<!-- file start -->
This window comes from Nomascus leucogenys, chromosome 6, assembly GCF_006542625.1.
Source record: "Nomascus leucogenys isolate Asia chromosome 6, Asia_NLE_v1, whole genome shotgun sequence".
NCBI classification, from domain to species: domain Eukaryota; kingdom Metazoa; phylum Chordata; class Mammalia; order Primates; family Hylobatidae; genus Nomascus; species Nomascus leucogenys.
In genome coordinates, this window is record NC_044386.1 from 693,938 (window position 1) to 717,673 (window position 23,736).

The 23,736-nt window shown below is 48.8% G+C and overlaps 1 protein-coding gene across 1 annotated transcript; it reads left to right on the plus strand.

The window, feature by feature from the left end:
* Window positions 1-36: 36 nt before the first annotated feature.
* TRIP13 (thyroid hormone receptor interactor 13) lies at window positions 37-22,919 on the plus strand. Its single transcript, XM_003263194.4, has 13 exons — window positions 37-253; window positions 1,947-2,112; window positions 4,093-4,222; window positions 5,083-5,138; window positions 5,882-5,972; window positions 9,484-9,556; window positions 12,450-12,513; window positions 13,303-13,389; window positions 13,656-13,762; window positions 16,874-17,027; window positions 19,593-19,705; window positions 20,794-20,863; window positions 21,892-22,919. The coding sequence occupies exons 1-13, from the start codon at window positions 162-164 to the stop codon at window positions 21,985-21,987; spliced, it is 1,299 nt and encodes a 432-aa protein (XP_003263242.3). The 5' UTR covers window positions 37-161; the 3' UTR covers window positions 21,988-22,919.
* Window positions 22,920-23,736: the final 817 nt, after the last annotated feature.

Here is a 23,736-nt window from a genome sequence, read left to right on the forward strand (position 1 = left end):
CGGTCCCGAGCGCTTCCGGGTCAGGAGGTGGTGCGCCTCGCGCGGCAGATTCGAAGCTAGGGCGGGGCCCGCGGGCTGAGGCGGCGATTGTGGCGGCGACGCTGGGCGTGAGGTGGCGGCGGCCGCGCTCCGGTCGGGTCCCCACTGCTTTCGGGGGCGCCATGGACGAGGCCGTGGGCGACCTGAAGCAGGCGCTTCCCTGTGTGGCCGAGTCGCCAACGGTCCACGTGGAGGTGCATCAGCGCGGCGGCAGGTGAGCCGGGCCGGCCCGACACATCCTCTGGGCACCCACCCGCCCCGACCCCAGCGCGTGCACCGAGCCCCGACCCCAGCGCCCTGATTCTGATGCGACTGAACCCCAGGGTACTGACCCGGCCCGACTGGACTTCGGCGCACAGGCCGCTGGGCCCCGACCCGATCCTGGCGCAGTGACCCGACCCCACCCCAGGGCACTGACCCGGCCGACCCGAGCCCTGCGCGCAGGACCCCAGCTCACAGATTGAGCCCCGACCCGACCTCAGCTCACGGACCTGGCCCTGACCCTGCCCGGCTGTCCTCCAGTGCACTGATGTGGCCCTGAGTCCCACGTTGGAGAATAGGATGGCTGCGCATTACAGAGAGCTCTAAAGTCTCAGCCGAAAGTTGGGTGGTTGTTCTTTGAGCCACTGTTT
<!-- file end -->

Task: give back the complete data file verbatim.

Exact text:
This window comes from Nomascus leucogenys, chromosome 6, assembly GCF_006542625.1.
Source record: "Nomascus leucogenys isolate Asia chromosome 6, Asia_NLE_v1, whole genome shotgun sequence".
NCBI classification, from domain to species: domain Eukaryota; kingdom Metazoa; phylum Chordata; class Mammalia; order Primates; family Hylobatidae; genus Nomascus; species Nomascus leucogenys.
In genome coordinates, this window is record NC_044386.1 from 693,938 (window position 1) to 717,673 (window position 23,736).

The 23,736-nt window shown below is 48.8% G+C and overlaps 1 protein-coding gene across 1 annotated transcript; it reads left to right on the plus strand.

The window, feature by feature from the left end:
* Window positions 1-36: 36 nt before the first annotated feature.
* TRIP13 (thyroid hormone receptor interactor 13) lies at window positions 37-22,919 on the plus strand. Its single transcript, XM_003263194.4, has 13 exons — window positions 37-253; window positions 1,947-2,112; window positions 4,093-4,222; window positions 5,083-5,138; window positions 5,882-5,972; window positions 9,484-9,556; window positions 12,450-12,513; window positions 13,303-13,389; window positions 13,656-13,762; window positions 16,874-17,027; window positions 19,593-19,705; window positions 20,794-20,863; window positions 21,892-22,919. The coding sequence occupies exons 1-13, from the start codon at window positions 162-164 to the stop codon at window positions 21,985-21,987; spliced, it is 1,299 nt and encodes a 432-aa protein (XP_003263242.3). The 5' UTR covers window positions 37-161; the 3' UTR covers window positions 21,988-22,919.
* Window positions 22,920-23,736: the final 817 nt, after the last annotated feature.

Here is a 23,736-nt window from a genome sequence, read left to right on the forward strand (position 1 = left end):
CGGTCCCGAGCGCTTCCGGGTCAGGAGGTGGTGCGCCTCGCGCGGCAGATTCGAAGCTAGGGCGGGGCCCGCGGGCTGAGGCGGCGATTGTGGCGGCGACGCTGGGCGTGAGGTGGCGGCGGCCGCGCTCCGGTCGGGTCCCCACTGCTTTCGGGGGCGCCATGGACGAGGCCGTGGGCGACCTGAAGCAGGCGCTTCCCTGTGTGGCCGAGTCGCCAACGGTCCACGTGGAGGTGCATCAGCGCGGCGGCAGGTGAGCCGGGCCGGCCCGACACATCCTCTGGGCACCCACCCGCCCCGACCCCAGCGCGTGCACCGAGCCCCGACCCCAGCGCCCTGATTCTGATGCGACTGAACCCCAGGGTACTGACCCGGCCCGACTGGACTTCGGCGCACAGGCCGCTGGGCCCCGACCCGATCCTGGCGCAGTGACCCGACCCCACCCCAGGGCACTGACCCGGCCGACCCGAGCCCTGCGCGCAGGACCCCAGCTCACAGATTGAGCCCCGACCCGACCTCAGCTCACGGACCTGGCCCTGACCCTGCCCGGCTGTCCTCCAGTGCACTGATGTGGCCCTGAGTCCCACGTTGGAGAATAGGATGGCTGCGCATTACAGAGAGCTCTAAAGTCTCAGCCGAAAGTTGGGTGGTTGTTCTTTGAGCCACTGTTT